What is an OEIC and a Unit Trust?

Unit Trusts and Open Ended Investment Companies (OEICs) are run and regulated in a similar way, and you can hold them within an Individual Savings Account (ISA) wrapper or directly.

They allow you access to collective investment funds, also known as Mutual Funds, which in turn can invest in assets such as Equities, Corporate Bonds, Commercial Property and Gilts.

The fund is divided into units or shares, which are valued on a daily basis and reflect the underlying value of the fund.  This value will fluctuate on a daily basis with market conditions.

OEICs and Unit Trusts can be held directly with a Fund Manager such as Invesco Perpetual or Jupiter. However, it is now more common for them to be held on a Platform, or Fund Supermarket, as this allows access to a wide range of Fund Managers and Funds,.

When can it be used?

An OEIC or Unit Trust is generally used only once you have contributed the maximum possible amount to an ISA in the current tax year.

They are used for those that wish to invest for the medium to long term.

OEICs and Unit Trusts can provide both capital growth and income.

OEICs and Unit Trusts are used by those that wish to take advantage of the opportunity for tax-efficient investment through exploitation of the Capital Gains Tax (CGT) annual allowance.

How it works

An investment is made into an OEIC or Unit Trust and funds are selected based on an investor’s attitude to risk, their investment goals and taking into account whether income or capital growth is required.

Income (the yield, dividend or interest) from Unit Trusts and OEICs can be paid to the investor or accumulated within the fund and is paid net of basic rate tax.  Higher rate taxpayers will have to declare this income on their tax return and pay the difference between the tax deducted and either higher rate tax, in the case of interest, or 32.5% in the case of dividend income.  Non taxpayers can no longer reclaim the tax which has been deducted at source from dividend income but they can reclaim tax deducted from income that is classed as interest, e.g. such as that payable from a fixed interest fund or a fund holding a substantial proportion of interest-bearing assets such as corporate bonds.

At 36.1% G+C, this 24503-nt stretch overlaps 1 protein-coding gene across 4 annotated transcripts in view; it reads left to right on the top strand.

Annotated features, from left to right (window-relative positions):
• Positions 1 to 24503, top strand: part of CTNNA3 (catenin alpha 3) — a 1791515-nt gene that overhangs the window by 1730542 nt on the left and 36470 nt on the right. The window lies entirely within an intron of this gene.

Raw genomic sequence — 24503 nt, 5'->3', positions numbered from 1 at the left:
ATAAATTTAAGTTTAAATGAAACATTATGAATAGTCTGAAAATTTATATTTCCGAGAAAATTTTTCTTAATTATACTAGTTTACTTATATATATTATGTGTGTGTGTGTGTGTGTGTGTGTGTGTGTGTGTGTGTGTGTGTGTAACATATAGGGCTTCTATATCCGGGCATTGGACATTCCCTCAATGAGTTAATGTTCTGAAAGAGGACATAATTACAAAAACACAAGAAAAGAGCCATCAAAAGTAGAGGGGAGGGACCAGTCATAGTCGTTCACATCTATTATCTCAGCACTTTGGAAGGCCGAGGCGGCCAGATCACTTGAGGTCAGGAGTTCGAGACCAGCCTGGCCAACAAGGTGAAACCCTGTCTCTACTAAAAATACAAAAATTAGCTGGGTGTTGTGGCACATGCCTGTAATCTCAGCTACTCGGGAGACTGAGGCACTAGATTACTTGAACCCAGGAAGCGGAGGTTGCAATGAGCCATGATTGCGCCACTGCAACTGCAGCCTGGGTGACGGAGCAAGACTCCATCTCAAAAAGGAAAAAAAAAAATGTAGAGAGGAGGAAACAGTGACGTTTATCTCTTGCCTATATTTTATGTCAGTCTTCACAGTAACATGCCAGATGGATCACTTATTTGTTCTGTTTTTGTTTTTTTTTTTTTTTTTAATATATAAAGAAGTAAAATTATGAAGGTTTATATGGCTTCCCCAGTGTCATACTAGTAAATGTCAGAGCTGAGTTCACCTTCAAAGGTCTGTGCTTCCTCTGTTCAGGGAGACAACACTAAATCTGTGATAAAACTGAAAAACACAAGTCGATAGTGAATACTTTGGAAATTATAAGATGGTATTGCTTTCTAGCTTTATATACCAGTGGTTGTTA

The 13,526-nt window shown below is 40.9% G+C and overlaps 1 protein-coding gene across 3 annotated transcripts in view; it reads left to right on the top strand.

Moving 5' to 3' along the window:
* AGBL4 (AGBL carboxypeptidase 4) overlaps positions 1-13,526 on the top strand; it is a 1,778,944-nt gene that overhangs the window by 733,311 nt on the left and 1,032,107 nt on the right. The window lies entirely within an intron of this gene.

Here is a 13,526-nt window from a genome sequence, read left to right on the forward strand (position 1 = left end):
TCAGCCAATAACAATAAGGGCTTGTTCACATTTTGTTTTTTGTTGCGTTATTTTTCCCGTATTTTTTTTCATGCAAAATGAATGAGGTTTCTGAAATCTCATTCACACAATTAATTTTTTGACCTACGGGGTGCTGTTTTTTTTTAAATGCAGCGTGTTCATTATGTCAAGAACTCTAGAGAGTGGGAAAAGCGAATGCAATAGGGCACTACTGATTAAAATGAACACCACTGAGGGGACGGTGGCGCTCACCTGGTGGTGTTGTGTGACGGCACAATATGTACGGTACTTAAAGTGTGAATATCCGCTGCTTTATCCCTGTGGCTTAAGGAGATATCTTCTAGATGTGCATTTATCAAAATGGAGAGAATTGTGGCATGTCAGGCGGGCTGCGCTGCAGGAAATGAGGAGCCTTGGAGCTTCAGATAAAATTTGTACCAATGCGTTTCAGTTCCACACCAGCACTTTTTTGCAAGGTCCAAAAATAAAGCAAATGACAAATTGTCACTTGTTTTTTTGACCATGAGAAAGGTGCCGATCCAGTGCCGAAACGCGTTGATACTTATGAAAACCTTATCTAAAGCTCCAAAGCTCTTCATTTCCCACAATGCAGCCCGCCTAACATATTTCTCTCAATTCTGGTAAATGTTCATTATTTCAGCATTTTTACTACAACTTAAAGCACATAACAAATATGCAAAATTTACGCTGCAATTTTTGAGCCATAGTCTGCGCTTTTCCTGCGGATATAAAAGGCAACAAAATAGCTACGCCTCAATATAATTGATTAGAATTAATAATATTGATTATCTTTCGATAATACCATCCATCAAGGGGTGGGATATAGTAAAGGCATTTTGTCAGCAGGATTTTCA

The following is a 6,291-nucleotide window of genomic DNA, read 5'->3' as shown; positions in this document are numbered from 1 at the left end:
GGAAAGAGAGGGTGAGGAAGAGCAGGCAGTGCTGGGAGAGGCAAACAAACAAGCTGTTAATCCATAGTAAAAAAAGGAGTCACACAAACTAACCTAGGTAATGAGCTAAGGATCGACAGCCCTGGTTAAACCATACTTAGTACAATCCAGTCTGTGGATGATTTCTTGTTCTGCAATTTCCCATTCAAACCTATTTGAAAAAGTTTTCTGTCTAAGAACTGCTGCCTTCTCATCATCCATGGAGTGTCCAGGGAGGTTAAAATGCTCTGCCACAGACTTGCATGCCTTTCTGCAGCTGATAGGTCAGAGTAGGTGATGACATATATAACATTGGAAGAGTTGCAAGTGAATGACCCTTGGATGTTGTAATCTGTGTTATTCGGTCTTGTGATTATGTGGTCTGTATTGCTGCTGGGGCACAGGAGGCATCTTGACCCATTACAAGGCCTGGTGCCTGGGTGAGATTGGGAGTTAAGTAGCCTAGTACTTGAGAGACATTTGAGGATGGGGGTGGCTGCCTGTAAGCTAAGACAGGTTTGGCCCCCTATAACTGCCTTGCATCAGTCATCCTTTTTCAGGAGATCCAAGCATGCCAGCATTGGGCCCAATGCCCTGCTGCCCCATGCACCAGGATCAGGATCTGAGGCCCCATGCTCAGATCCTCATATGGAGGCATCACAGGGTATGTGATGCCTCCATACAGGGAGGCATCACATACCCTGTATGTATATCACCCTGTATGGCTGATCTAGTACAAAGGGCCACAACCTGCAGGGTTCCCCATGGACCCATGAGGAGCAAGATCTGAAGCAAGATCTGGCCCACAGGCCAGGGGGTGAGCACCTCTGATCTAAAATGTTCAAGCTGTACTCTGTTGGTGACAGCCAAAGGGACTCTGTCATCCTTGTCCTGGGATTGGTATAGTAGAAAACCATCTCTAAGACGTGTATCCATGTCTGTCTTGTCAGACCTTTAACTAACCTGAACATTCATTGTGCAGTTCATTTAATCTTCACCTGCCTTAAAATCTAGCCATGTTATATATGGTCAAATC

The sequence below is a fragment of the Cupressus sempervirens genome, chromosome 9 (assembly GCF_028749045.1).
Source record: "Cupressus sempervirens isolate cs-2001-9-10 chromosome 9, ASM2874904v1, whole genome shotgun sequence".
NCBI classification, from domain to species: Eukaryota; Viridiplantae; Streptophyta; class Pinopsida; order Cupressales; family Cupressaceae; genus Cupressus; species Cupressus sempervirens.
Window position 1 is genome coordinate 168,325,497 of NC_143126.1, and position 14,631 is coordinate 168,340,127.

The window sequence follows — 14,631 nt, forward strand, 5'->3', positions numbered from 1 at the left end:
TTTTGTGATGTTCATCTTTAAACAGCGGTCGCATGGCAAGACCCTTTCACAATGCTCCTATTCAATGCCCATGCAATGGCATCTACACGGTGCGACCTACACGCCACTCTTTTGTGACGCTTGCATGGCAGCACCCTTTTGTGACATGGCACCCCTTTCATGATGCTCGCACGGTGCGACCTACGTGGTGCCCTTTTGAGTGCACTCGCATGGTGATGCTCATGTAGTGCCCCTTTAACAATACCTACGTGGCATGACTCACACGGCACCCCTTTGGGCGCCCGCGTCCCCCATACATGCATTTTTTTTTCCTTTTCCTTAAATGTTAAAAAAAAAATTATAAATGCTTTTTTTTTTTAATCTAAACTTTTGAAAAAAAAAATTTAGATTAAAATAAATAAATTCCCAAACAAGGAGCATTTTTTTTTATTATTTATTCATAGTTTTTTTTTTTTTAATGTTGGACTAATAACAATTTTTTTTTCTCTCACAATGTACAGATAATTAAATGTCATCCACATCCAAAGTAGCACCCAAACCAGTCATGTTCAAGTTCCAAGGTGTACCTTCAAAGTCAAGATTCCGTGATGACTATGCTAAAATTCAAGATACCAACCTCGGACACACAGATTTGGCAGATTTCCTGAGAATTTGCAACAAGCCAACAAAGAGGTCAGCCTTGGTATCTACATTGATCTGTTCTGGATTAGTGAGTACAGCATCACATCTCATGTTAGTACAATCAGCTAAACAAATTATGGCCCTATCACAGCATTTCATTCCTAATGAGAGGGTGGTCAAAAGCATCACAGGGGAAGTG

When a Unit Trust or OEIC is surrendered, it is subject to capital gains tax.  However, each individual has the benefit of the annual allowance which is £11,300 for 2017/18. As long as the gain, together with any other gains you may have in the same tax year, is less than the allowance, there is no tax to pay.  Any gain in excess of the annual allowance, from an OEIC or Unit Trust will be taxed at either 10% or 18% depending on your other income.

Advantages

  • If gains are less than the annual CGT allowance then no tax is payable on surrender of the OEIC or Unit Trust, which can make an OEIC or Unit Trust highly tax efficient if withdrawals are planned correctly
  • A wide variety of funds are available to invest in, which means a portfolio of OEICs or Unit Trusts can be tailored to an individual’s specific needs
  • If an investment is made via a platform, a wide range of funds and Fund Managers will be available and can be held in one plan
  • There are no limits on the amount that can be contributed in a single tax year

Disadvantages

  • A non tax payer cannot reclaim the tax which has been deducted at source from dividend income
  • An OEIC or Unit Trust is not as tax efficient as an ISA

Next steps

If you wish to receive advice on the best route for you and your investments then please do not hesitate to contact us by completing the enquiry form on this page or by calling us on 0115 933 8433.